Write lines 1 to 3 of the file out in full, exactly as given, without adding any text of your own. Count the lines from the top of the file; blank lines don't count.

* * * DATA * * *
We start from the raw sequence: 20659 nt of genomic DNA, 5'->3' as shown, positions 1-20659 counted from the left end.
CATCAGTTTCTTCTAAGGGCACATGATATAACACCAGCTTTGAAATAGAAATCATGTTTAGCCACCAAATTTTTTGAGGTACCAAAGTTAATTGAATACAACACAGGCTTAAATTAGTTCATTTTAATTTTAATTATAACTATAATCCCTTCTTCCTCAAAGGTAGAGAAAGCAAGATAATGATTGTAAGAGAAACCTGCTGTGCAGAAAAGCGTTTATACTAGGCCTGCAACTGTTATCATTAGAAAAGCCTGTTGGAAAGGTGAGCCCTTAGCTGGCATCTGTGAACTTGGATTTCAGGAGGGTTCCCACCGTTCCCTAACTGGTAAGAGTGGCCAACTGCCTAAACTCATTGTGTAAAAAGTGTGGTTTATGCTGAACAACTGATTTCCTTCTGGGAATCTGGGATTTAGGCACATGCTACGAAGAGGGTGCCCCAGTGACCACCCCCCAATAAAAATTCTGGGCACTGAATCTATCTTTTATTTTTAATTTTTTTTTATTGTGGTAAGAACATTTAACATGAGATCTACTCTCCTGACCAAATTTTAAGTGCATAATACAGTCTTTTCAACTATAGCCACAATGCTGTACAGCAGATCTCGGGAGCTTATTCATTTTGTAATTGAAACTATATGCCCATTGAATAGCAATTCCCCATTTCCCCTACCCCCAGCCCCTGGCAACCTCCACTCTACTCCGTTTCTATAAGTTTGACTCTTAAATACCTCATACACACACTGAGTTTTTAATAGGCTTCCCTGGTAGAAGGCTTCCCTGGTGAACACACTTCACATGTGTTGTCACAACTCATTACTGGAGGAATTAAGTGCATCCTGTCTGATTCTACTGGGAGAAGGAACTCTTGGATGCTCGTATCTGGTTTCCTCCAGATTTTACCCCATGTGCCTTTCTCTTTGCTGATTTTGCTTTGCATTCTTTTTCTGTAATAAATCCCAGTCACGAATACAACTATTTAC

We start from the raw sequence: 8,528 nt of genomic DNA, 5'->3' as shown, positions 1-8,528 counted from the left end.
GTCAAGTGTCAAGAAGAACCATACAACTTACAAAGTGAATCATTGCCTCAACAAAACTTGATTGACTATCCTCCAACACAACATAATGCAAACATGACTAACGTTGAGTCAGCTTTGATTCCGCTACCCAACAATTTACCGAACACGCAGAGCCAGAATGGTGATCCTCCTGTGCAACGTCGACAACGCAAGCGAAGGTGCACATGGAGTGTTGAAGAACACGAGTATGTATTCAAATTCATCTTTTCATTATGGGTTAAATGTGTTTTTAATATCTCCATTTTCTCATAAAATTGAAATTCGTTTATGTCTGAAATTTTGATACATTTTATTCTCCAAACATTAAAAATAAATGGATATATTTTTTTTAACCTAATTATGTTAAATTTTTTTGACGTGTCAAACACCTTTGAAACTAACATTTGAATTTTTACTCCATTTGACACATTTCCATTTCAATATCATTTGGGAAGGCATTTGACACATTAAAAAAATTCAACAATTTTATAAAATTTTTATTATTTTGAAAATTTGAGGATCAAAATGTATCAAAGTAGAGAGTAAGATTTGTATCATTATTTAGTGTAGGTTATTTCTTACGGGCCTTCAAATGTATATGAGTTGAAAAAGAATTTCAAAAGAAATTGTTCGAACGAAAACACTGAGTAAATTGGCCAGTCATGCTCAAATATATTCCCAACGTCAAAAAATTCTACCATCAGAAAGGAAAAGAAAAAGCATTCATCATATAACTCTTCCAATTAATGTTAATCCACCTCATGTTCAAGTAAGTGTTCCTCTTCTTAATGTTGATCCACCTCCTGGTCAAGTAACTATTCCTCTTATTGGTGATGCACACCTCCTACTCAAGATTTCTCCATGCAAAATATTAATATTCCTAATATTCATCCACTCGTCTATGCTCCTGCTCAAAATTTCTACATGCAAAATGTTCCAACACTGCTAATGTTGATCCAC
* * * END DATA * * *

We start from the raw sequence: 20659 nt of genomic DNA, 5'->3' as shown, positions 1-20659 counted from the left end.
CATCAGTTTCTTCTAAGGGCACATGATATAACACCAGCTTTGAAATAGAAATCATGTTTAGCCACCAAATTTTTTGAGGTACCAAAGTTAATTGAATACAACACAGGCTTAAATTAGTTCATTTTAATTTTAATTATAACTATAATCCCTTCTTCCTCAAAGGTAGAGAAAGCAAGATAATGATTGTAAGAGAAACCTGCTGTGCAGAAAAGCGTTTATACTAGGCCTGCAACTGTTATCATTAGAAAAGCCTGTTGGAAAGGTGAGCCCTTAGCTGGCATCTGTGAACTTGGATTTCAGGAGGGTTCCCACCGTTCCCTAACTGGTAAGAGTGGCCAACTGCCTAAACTCATTGTGTAAAAAGTGTGGTTTATGCTGAACAACTGATTTCCTTCTGGGAATCTGGGATTTAGGCACATGCTACGAAGAGGGTGCCCCAGTGACCACCCCCCAATAAAAATTCTGGGCACTGAATCTATCTTTTATTTTTAATTTTTTTTTATTGTGGTAAGAACATTTAACATGAGATCTACTCTCCTGACCAAATTTTAAGTGCATAATACAGTCTTTTCAACTATAGCCACAATGCTGTACAGCAGATCTCGGGAGCTTATTCATTTTGTAATTGAAACTATATGCCCATTGAATAGCAATTCCCCATTTCCCCTACCCCCAGCCCCTGGCAACCTCCACTCTACTCCGTTTCTATAAGTTTGACTCTTAAATACCTCATACACACACTGAGTTTTTAATAGGCTTCCCTGGTAGAAGGCTTCCCTGGTGAACACACTTCACATGTGTTGTCACAACTCATTACTGGAGGAATTAAGTGCATCCTGTCTGATTCTACTGGGAGAAGGAACTCTTGGATGCTCGTATCTGGTTTCCTCCAGATTTTACCCCATGTGCCTTTCTCTTTGCTGATTTTGCTTTGCATTCTTTTTCTGTAATAAATCCCAGTCACGAATACAACTATTTAC

We start from the raw sequence: 8,528 nt of genomic DNA, 5'->3' as shown, positions 1-8,528 counted from the left end.